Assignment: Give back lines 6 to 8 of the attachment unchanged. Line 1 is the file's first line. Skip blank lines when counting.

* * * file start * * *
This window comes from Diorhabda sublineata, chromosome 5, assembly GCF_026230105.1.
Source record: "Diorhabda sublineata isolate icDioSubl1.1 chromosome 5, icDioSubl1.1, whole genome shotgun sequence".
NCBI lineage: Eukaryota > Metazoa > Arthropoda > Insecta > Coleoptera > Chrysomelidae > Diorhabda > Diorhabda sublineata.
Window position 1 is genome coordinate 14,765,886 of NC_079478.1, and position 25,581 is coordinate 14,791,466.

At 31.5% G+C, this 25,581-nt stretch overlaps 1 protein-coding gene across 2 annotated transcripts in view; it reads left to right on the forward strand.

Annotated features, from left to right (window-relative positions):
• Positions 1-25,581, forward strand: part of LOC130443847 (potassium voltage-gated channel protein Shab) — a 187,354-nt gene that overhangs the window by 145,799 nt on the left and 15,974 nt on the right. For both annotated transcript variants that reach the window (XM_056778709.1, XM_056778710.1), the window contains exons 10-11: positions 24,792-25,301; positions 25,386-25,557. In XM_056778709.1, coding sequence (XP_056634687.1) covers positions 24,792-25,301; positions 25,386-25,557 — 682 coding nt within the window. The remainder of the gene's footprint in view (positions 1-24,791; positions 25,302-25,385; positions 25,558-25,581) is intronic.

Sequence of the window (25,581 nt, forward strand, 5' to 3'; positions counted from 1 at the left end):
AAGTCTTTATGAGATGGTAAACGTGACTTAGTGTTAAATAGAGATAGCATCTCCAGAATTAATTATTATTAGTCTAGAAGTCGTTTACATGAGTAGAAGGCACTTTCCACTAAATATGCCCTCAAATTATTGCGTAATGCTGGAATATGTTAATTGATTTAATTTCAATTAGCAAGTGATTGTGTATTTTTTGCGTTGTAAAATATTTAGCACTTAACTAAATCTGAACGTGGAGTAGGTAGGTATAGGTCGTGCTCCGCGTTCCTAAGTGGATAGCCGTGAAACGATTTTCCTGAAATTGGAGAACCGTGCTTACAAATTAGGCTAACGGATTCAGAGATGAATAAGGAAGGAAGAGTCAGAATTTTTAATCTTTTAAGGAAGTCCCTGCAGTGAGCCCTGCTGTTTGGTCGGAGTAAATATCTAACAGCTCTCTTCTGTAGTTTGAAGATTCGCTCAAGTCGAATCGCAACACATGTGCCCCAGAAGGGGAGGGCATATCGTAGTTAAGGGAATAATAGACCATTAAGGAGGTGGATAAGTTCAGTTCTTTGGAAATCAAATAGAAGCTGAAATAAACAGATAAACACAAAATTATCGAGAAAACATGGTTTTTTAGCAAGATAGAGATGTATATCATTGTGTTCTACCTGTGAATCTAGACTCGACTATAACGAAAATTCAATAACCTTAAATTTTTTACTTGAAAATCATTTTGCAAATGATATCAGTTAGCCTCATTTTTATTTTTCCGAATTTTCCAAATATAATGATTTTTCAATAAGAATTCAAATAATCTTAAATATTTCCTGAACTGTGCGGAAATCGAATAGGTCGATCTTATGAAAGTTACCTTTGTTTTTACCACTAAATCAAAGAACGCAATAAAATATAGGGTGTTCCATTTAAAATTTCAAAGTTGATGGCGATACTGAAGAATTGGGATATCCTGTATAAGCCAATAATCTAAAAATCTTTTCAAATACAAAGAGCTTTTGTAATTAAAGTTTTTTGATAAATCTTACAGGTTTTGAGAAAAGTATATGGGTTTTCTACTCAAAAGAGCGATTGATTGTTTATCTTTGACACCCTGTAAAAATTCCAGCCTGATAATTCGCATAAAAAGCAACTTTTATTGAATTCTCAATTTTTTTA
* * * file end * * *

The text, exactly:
Annotated features, from left to right (window-relative positions):
• Positions 1-25,581, forward strand: part of LOC130443847 (potassium voltage-gated channel protein Shab) — a 187,354-nt gene that overhangs the window by 145,799 nt on the left and 15,974 nt on the right. For both annotated transcript variants that reach the window (XM_056778709.1, XM_056778710.1), the window contains exons 10-11: positions 24,792-25,301; positions 25,386-25,557. In XM_056778709.1, coding sequence (XP_056634687.1) covers positions 24,792-25,301; positions 25,386-25,557 — 682 coding nt within the window. The remainder of the gene's footprint in view (positions 1-24,791; positions 25,302-25,385; positions 25,558-25,581) is intronic.

Sequence of the window (25,581 nt, forward strand, 5' to 3'; positions counted from 1 at the left end):